By Kyle MacMillan
FORT WORTH, Tex. — American conductor Leonard Slatkin long had doubts about music competitions. He saw them as anti-musical and unfair. “The Cliburn has taught me just the opposite,” he said June 10 in Bass Performance Hall at the awards ceremony for the 15th Van Cliburn International Piano Competition. It was a change of heart that came after he headed a nine-member jury that spent 2½ weeks exhaustively narrowing down a group of 30 pianists (chosen from an initial pool of 290 applicants) to the final three prize winners.
Established in 1962, the Cliburn Competition is named after the famed pianist who against all odds won Moscow’s Tchaikovsky International Piano Competition at the height of the Cold War in 1958 and became the only classical musician to receive a ticker-tape parade in New York City. With the support of the Texas virtuoso until his death in 2013, it has evolved into one of the best-known piano contests, drawing highly talented pianists ages 18 to 30 from around the world.
During a symposium, the jurors discussed what they hoped to hear from the competitors, and it quickly became clear that they were more interested in intangibles than specific criteria. “I don’t want pianists who play it safe,” said Slatkin, who conducted the two final concerto rounds of the competition with the Fort Worth Symphony. “I like pianists who take chances.” In an interview later, he pointed to esteemed soloists from the past like Emil Gilels, Vladimir Horowitz, and Arthur Rubinstein. “They were great pianists because they did things that made them distinctive from each other,” he said. “They make us think about the music and listen to it in a different way. To me, that’s what makes any musician outstanding, that they have this presence that raises them above everybody else.”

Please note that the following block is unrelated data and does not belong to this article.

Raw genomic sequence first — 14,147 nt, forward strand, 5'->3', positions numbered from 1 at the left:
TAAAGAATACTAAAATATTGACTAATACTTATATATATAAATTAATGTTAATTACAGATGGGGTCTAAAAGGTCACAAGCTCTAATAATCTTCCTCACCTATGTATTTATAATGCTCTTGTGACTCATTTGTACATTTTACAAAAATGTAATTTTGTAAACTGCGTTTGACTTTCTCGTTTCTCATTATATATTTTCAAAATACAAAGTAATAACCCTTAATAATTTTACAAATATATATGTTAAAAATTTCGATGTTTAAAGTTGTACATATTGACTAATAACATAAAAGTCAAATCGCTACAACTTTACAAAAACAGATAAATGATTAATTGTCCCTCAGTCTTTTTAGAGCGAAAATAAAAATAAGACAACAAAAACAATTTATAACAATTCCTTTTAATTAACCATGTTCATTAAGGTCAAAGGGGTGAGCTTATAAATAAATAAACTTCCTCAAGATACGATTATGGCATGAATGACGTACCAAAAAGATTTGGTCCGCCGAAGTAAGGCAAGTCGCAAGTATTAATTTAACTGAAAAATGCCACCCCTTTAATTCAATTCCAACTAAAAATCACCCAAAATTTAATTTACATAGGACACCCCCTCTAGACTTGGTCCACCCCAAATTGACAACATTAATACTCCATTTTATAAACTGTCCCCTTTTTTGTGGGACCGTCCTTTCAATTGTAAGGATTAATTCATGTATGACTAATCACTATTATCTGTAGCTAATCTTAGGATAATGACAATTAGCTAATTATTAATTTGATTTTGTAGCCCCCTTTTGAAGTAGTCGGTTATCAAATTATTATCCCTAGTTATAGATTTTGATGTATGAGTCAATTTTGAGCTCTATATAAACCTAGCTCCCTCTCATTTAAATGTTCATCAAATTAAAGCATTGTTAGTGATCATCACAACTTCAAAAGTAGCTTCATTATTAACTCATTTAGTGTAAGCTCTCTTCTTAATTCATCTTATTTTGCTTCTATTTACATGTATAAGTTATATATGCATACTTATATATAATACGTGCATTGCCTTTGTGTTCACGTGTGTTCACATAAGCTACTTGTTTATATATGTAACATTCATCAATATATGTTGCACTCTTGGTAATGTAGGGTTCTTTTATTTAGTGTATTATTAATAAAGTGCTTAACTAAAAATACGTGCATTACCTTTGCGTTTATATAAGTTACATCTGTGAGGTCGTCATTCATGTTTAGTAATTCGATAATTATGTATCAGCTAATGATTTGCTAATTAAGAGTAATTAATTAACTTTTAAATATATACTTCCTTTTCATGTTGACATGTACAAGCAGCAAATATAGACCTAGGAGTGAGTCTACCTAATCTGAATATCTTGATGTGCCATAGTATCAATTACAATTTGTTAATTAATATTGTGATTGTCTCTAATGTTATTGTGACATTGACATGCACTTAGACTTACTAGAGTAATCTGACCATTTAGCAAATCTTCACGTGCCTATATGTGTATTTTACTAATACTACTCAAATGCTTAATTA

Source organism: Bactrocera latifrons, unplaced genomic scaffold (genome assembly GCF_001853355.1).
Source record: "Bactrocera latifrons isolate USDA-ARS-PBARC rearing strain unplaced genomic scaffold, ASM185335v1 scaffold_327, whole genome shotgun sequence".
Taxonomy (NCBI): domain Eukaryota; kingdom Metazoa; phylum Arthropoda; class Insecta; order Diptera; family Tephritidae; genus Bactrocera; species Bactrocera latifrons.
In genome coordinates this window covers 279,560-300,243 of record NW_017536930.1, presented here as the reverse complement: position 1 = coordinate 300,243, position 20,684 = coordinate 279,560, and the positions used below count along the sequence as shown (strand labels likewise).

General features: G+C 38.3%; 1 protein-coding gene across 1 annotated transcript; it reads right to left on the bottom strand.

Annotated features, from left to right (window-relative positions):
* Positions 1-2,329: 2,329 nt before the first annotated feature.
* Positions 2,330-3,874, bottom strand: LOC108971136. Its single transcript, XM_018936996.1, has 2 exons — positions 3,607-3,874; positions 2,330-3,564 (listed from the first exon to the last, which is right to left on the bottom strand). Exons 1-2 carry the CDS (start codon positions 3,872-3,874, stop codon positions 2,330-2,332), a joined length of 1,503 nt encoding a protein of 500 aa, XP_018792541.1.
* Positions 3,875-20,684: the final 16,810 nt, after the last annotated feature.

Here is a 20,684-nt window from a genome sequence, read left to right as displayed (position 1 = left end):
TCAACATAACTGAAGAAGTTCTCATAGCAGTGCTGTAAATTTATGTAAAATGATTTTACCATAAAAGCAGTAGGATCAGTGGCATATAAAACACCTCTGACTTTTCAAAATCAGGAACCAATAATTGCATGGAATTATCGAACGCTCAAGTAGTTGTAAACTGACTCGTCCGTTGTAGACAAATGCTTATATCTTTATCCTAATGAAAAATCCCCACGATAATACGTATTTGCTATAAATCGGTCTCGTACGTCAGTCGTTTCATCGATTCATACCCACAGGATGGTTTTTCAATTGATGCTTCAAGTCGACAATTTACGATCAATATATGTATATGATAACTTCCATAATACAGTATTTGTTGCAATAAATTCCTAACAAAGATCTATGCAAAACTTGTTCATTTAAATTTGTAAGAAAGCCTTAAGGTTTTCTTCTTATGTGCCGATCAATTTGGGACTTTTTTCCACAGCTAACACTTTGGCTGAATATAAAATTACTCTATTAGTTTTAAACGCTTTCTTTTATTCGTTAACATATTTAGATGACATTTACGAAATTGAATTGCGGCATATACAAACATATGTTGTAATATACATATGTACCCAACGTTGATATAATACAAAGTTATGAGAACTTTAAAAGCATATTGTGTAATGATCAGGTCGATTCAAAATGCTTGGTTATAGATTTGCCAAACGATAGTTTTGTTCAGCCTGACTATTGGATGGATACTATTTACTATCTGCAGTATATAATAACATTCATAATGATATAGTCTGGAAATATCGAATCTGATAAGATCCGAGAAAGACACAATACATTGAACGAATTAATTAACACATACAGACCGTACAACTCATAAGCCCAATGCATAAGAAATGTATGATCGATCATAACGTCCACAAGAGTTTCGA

Juror Joseph Kalichstein said during the symposium he was not looking for any one approach or quality but something larger. “We’re all looking for truth with a capital T,” he said. “But we know there is more than one of those. You try to hear a totality.” Juror Mari Kodama said that it is important to consider whether the contestant has the personal character and artistic make-up to handle the barrage of concerts that will come the winner’s way in both the short and long term. “We also have to think about the future,” she said.